On the 12th September the ICB will release their final report on banking sector reform, the purpose of which is to improve the stability and competition in UK banking. The report will have ramifications for all banking customers, from large-scale corporate organisations looking to raise capital, to the end consumer looking for the best savings account. Despite the ongoing debate around how best to insulate investment and retail banking operations from each other, one issue the ICB’s interim report is clear on is the need for greater competition in a retail banking sector dominated by a few large players.
The ICB feels competition can be stimulated by decreasing the market share of the largest banks in line with European Commission conditions, but also by creating an easier process for customers to switch banks. By making Lloyds Bank sell off 600 branches and divest itself of a fifth of its mortgage book, the scene is also set for new entrants on the high street (current potential buyers are National Australia Bank, NBNK and Virgin Money). The potential end-point will be a larger number of service providers going after the same amount of customers, who have far fewer barriers to switch.
Since the start of the economic crisis the general public has become a savvier group. With household budgets being squeezed by inflation and pay freezes, consumers are more frequently using online aggregators to seek out the best rates and deals. With the ICB about to ease the transition between providers, UK banks face a tougher proposition convincing customers to stay with them.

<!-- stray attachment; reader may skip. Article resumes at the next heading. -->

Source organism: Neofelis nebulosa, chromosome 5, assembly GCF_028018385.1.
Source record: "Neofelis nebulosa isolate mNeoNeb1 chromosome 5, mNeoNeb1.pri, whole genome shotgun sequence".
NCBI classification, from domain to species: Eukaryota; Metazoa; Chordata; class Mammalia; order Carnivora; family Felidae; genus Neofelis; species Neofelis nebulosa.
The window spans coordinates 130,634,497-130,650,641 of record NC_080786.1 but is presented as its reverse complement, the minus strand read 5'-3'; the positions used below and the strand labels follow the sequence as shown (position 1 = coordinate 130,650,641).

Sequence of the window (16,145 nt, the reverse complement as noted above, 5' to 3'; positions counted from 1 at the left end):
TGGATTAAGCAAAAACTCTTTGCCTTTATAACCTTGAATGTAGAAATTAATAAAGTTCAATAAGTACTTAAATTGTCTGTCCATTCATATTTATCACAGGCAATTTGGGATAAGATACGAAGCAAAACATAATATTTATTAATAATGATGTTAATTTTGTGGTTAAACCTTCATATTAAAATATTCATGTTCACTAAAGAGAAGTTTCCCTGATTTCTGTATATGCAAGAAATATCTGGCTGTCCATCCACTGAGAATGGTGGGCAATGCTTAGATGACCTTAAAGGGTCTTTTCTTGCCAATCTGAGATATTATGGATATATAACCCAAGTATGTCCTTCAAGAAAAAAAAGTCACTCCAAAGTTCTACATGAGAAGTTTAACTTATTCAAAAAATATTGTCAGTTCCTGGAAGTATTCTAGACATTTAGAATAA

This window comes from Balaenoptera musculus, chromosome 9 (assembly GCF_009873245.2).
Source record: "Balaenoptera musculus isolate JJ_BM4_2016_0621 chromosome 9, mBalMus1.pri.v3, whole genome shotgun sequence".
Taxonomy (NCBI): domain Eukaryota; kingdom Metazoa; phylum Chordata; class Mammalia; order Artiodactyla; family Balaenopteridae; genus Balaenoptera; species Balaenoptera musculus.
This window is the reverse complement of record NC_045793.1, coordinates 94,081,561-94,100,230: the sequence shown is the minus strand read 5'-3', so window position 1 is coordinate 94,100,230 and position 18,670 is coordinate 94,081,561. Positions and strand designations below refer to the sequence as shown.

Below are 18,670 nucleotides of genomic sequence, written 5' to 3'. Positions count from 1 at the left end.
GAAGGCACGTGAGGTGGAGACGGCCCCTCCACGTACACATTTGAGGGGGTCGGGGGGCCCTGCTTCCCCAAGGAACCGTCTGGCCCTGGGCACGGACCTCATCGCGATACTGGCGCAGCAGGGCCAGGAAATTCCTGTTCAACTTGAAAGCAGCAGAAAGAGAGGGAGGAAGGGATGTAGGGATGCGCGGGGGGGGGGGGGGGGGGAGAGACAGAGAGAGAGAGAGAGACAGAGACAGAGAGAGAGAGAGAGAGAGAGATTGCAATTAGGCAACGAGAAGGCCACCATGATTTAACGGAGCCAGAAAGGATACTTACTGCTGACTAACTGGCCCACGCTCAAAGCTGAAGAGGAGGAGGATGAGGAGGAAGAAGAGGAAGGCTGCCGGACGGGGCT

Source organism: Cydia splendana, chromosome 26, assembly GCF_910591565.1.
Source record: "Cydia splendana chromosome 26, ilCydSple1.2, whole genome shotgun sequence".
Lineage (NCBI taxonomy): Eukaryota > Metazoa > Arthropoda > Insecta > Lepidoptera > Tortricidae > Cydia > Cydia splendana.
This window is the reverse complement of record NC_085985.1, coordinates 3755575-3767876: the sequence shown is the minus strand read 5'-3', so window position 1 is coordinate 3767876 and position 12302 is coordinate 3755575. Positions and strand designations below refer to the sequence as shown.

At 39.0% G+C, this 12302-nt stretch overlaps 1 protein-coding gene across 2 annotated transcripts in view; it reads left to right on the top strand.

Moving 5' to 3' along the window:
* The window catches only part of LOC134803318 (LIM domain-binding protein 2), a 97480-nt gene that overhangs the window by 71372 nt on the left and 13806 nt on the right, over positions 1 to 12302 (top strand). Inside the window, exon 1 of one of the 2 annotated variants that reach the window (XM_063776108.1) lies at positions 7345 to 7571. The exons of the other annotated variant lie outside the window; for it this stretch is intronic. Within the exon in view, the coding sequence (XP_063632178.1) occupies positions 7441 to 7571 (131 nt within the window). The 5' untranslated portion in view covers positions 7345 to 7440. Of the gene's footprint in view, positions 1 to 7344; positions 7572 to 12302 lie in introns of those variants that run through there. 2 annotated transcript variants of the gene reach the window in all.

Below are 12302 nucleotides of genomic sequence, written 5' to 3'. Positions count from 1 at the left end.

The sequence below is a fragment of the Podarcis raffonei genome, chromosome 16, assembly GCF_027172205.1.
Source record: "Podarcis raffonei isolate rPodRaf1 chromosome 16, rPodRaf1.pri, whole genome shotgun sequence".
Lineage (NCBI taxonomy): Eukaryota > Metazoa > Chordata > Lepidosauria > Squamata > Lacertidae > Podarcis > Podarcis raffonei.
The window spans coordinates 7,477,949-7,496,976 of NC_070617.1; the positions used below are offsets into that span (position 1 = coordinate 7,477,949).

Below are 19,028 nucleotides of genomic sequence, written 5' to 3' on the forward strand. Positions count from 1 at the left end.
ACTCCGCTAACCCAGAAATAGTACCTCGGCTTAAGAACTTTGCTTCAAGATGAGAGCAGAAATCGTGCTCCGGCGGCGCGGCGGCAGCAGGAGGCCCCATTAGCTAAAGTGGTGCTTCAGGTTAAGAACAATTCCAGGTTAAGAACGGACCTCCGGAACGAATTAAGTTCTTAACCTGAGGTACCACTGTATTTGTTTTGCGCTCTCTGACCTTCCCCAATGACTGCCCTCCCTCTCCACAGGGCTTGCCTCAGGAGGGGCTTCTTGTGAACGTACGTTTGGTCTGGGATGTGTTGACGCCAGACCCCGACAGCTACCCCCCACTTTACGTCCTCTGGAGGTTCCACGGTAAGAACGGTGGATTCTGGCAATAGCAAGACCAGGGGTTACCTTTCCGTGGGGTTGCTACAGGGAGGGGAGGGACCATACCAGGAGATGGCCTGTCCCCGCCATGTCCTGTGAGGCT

But this is exactly what the banks are going to have to do. With an increasing number of players in the market, banks are going to have to focus on customer retention alongside customer acquisition and product sales. To do this they are going to have to deepen their relationship with their customers, and this is already forcing them to place a greater focus on customer service and loyalty initiatives. A recent example is Santander’s innovative “1, 2, 3” marketing, where existing customers are offered preferred rates and cash incentives to take more products out. An innovative and personalised approach to financial products and services is where the whole banking industry should be heading, and it is where the ICB will be looking to drive it.
From our work amongst both key influencers 1
and the general public we can see that new entrants are already getting noticed. The new Metro Bank, with its offer which is focussed on providing high and differentiated levels of customer service is receiving praise, and industry commentators are still expecting exciting things from Tesco Bank in the future. In particular, the potential to combine Tesco’s retail and financial services databases to tailor products and service levels to the needs of individuals is something the more established banks will be wary of.
Retail banking is changing rapidly, and the ICB’s report will speed up its evolution. Unless the UK’s largest banks start making it worthwhile for their customers to remain loyal, they are slowly going to lose customers to competitors who do.
Note 1: Ipsos MORI conducts syndicated key influencer tracking surveys amongst a number of audiences including Personal Finance Journalists, Business & Finance Journalists, MPs and Captains of Industry.